WHEN I first started at the Open University in 2010, I was surprised to find just what a huge impact this organisation has had in the lives of so many people in Scotland.
Hardly an interaction would go by without someone offering an anecdote of their own, or a close friend or relative’s experience of the Open University.
Five years later, as I get ready to leave the OU and move on to the next stage of my professional life, I find myself reflecting on all the things about this university that have made me feel so proud of having been a part of it.
At the risk of stating the obvious, the most important thing about the Open University is that it’s open. Open to people, places, methods and ideas.
Uniquely, it requires no qualifications of its undergraduate entrants, and 20 per cent of current undergraduates don’t have traditional university entry qualifications.
Besides open entry, what attracts many OU students is the flexibility of its provision. The OU model of supported, open learning means that students can fit their study round their lives, and that can be seen in the fact that so many OU students are in full- or part-time work, have family or other caring responsibilities, or have a disability. We also know that a significant proportion of OU students in Scotland live in areas with higher levels of deprivation and disadvantage, and that’s why I’ve been very pleased to see the critical issue of widening access to higher education moving further up the political agenda in recent months.
Making higher education accessible is what the Open University was created for almost 50 years ago, continues to do so today and I confidently predict for many years to come.
Whether it’s working with colleges across Scotland to make it easier for their students to bring credit for their previous study as part of an OU degree; offering the chance to try degree-level study to school pupils through the Young Applicants in Schools Scheme, building their confidence and enabling them to access a broader curriculum ; or working with trade unions to upskill their members, many of whom entered the workforce directly from school, the common thread is that desire to see those who might not otherwise have felt higher education was for them, get the chance to prove themselves wrong.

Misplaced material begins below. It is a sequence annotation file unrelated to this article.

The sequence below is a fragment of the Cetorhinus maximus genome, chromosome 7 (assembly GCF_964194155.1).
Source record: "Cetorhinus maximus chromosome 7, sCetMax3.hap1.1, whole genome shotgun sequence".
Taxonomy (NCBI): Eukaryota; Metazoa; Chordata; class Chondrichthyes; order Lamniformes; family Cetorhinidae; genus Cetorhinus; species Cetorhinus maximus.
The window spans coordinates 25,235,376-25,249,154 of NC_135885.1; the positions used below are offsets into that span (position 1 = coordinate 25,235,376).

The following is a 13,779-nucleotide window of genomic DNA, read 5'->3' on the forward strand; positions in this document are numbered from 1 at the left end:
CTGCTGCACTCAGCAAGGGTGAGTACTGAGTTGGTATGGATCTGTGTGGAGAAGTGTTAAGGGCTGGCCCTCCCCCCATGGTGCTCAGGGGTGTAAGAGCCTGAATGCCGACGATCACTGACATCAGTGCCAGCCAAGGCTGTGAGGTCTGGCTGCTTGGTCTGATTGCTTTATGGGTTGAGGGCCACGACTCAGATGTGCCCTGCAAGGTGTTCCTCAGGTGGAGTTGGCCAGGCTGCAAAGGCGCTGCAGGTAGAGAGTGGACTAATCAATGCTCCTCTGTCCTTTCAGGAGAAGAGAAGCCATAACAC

Often the most important thing OU students learn is what they’re actually capable of. The strength of Scotland’s system of higher education lies in the diversity of its institutions, each of which has specific expertise and mission.
Each of them takes their own distinct approach to teaching and learning, and we value that distinctiveness because it makes Scotland richer in so many different ways.
What we must remember is that students from Scotland have distinct characteristics, and together make up a highly diverse group, demographically, but also in terms of their academic needs. The traditional path – leaving school and going straight to university – does not work for everyone. A narrow focus on young school-leavers possessing standard university entry qualifications does a profound disservice, not only to other students who might benefit from study at higher education level, but to Scotland as a whole. A refocus on lifelong learning is now long overdue.
The Open University in Scotland will play its part in presenting evidence to the Scottish Government’s Commission on Widening Access – with its remit to recommend actions designed to make Scottish higher education more accessible. For in this university it will find a wealth of ideas and exemplars of how to make that laudable ambition a reality.
But none of this would be possible without the dedicated teams of OU staff from across Scotland and indeed the wider United Kingdom. Their dedication to whatever role they play in supporting students to achieve their goals and to the mission of the university are admirable and indeed are envied by many large organisations.
• Dr James Miller is the outgoing director of the Open University in Scotland www.open.ac.uk/scotland